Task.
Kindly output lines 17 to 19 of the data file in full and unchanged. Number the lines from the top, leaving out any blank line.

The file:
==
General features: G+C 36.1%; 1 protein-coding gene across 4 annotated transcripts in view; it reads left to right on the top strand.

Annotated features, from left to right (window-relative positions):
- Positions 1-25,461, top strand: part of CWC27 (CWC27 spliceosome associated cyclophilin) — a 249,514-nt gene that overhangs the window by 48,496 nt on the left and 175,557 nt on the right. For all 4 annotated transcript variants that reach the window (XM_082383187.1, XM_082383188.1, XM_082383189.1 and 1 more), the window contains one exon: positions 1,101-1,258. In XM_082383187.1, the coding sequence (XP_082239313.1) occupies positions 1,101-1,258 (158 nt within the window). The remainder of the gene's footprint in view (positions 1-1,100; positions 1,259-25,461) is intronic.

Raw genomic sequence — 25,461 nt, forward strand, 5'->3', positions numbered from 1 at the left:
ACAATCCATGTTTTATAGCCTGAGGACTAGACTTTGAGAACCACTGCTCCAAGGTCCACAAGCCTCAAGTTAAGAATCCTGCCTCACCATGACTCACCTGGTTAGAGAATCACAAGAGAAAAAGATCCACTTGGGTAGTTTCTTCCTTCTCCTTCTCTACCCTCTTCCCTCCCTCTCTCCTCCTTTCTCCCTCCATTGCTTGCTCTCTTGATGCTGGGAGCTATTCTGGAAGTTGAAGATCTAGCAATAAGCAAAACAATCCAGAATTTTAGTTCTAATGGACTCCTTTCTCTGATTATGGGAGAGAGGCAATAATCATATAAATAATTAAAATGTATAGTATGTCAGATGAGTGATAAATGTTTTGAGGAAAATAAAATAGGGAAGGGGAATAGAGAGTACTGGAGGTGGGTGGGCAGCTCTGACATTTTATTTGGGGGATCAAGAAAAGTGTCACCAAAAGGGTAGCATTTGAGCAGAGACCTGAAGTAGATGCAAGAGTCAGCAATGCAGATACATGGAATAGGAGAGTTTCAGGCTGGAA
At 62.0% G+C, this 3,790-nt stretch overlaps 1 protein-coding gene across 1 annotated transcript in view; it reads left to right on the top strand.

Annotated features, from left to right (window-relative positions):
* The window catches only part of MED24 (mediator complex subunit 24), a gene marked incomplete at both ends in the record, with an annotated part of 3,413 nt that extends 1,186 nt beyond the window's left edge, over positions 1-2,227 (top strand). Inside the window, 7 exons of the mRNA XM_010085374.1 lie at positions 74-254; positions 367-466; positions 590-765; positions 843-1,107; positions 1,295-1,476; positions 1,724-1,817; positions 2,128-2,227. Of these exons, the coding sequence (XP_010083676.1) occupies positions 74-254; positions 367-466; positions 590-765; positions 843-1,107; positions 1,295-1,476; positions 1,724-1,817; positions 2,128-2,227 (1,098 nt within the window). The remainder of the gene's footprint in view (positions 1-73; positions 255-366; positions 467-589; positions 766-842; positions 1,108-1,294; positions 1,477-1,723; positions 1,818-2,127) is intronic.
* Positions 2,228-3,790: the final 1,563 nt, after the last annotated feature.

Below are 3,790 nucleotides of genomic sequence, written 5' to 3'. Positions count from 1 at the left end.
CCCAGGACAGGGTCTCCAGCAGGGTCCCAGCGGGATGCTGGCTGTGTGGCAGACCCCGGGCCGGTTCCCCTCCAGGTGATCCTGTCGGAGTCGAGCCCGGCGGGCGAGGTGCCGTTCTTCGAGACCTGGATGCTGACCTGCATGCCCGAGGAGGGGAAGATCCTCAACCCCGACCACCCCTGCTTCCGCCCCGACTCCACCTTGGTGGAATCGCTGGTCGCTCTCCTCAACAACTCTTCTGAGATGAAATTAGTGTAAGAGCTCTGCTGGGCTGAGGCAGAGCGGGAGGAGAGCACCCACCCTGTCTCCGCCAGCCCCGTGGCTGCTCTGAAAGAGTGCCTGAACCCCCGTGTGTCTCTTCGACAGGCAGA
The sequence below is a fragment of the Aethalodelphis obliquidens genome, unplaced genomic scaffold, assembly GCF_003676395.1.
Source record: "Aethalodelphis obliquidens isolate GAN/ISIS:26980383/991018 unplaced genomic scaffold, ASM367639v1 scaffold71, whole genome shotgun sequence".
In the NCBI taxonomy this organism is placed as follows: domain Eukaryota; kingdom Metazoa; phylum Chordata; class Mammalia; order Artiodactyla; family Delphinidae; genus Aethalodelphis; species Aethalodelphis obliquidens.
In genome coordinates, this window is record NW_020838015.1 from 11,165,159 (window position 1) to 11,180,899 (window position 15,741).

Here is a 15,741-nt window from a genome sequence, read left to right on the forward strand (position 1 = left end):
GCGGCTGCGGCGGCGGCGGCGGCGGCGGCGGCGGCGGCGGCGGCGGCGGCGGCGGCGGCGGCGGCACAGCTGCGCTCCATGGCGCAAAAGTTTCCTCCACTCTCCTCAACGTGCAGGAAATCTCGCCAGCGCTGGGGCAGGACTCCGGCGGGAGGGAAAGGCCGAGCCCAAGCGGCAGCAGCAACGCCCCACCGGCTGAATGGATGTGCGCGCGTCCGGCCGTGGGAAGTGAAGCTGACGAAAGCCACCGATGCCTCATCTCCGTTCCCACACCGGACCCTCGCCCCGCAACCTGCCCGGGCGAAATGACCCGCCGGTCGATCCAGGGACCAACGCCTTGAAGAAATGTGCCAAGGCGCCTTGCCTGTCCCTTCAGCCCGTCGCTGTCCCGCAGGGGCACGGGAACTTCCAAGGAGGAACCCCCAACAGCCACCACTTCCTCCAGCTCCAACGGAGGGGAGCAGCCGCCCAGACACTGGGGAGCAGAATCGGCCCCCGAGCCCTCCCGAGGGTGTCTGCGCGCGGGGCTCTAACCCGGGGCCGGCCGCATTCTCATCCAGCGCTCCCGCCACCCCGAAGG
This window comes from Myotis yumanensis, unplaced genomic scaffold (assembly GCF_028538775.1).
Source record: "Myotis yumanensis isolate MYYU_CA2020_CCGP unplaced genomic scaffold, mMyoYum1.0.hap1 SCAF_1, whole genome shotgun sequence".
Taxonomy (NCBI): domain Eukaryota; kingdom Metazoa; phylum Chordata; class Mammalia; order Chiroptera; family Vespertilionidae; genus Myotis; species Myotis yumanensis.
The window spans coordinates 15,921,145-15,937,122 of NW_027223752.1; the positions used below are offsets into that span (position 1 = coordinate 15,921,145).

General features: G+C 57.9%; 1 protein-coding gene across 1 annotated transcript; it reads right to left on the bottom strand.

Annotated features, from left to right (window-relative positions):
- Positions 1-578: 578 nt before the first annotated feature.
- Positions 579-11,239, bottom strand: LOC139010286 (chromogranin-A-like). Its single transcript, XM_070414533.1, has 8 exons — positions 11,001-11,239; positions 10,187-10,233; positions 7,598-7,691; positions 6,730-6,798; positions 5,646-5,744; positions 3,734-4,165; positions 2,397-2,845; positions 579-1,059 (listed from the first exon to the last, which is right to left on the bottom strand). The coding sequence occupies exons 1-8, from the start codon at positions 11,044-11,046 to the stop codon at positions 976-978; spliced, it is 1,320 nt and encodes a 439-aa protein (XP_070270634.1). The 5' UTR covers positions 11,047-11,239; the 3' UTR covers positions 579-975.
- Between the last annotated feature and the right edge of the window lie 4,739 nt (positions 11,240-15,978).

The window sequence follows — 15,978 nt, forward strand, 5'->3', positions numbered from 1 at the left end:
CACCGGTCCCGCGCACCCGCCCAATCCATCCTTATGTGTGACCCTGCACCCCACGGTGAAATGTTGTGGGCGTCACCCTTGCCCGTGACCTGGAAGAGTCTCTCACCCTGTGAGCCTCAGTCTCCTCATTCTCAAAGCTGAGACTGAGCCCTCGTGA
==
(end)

GCGGCTGCGGCGGCGGCGGCGGCGGCGGCGGCGGCGGCGGCGGCGGCGGCGGCGGCGGCGGCGGCACAGCTGCGCTCCATGGCGCAAAAGTTTCCTCCACTCTCCTCAACGTGCAGGAAATCTCGCCAGCGCTGGGGCAGGACTCCGGCGGGAGGGAAAGGCCGAGCCCAAGCGGCAGCAGCAACGCCCCACCGGCTGAATGGATGTGCGCGCGTCCGGCCGTGGGAAGTGAAGCTGACGAAAGCCACCGATGCCTCATCTCCGTTCCCACACCGGACCCTCGCCCCGCAACCTGCCCGGGCGAAATGACCCGCCGGTCGATCCAGGGACCAACGCCTTGAAGAAATGTGCCAAGGCGCCTTGCCTGTCCCTTCAGCCCGTCGCTGTCCCGCAGGGGCACGGGAACTTCCAAGGAGGAACCCCCAACAGCCACCACTTCCTCCAGCTCCAACGGAGGGGAGCAGCCGCCCAGACACTGGGGAGCAGAATCGGCCCCCGAGCCCTCCCGAGGGTGTCTGCGCGCGGGGCTCTAACCCGGGGCCGGCCGCATTCTCATCCAGCGCTCCCGCCACCCCGAAGG
This window comes from Myotis yumanensis, unplaced genomic scaffold (assembly GCF_028538775.1).
Source record: "Myotis yumanensis isolate MYYU_CA2020_CCGP unplaced genomic scaffold, mMyoYum1.0.hap1 SCAF_1, whole genome shotgun sequence".